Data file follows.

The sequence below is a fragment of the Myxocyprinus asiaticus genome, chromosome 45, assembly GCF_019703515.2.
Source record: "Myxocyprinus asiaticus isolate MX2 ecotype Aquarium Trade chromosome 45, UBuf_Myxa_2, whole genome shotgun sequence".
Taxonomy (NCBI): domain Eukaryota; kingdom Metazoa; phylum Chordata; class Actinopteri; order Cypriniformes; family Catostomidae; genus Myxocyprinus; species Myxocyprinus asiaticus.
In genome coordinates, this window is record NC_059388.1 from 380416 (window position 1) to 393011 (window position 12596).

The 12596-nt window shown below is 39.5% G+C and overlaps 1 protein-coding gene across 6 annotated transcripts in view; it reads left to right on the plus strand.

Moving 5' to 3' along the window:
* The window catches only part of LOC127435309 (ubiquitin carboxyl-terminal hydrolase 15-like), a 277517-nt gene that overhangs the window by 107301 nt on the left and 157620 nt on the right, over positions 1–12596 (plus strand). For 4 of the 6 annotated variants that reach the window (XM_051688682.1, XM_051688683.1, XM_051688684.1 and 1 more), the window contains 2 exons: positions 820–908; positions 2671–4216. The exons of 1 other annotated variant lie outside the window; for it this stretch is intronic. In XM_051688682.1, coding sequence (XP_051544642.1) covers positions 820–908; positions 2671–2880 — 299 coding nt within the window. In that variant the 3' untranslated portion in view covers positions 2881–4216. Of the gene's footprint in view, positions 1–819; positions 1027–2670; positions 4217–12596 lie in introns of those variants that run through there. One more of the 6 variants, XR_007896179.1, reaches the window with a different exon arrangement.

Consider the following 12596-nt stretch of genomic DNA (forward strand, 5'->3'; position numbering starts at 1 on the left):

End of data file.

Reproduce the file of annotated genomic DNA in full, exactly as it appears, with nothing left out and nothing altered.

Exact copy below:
The sequence below is a fragment of the Myxocyprinus asiaticus genome, chromosome 45, assembly GCF_019703515.2.
Source record: "Myxocyprinus asiaticus isolate MX2 ecotype Aquarium Trade chromosome 45, UBuf_Myxa_2, whole genome shotgun sequence".
Taxonomy (NCBI): domain Eukaryota; kingdom Metazoa; phylum Chordata; class Actinopteri; order Cypriniformes; family Catostomidae; genus Myxocyprinus; species Myxocyprinus asiaticus.
In genome coordinates, this window is record NC_059388.1 from 380416 (window position 1) to 393011 (window position 12596).

The 12596-nt window shown below is 39.5% G+C and overlaps 1 protein-coding gene across 6 annotated transcripts in view; it reads left to right on the plus strand.

Moving 5' to 3' along the window:
* The window catches only part of LOC127435309 (ubiquitin carboxyl-terminal hydrolase 15-like), a 277517-nt gene that overhangs the window by 107301 nt on the left and 157620 nt on the right, over positions 1–12596 (plus strand). For 4 of the 6 annotated variants that reach the window (XM_051688682.1, XM_051688683.1, XM_051688684.1 and 1 more), the window contains 2 exons: positions 820–908; positions 2671–4216. The exons of 1 other annotated variant lie outside the window; for it this stretch is intronic. In XM_051688682.1, coding sequence (XP_051544642.1) covers positions 820–908; positions 2671–2880 — 299 coding nt within the window. In that variant the 3' untranslated portion in view covers positions 2881–4216. Of the gene's footprint in view, positions 1–819; positions 1027–2670; positions 4217–12596 lie in introns of those variants that run through there. One more of the 6 variants, XR_007896179.1, reaches the window with a different exon arrangement.

Consider the following 12596-nt stretch of genomic DNA (forward strand, 5'->3'; position numbering starts at 1 on the left):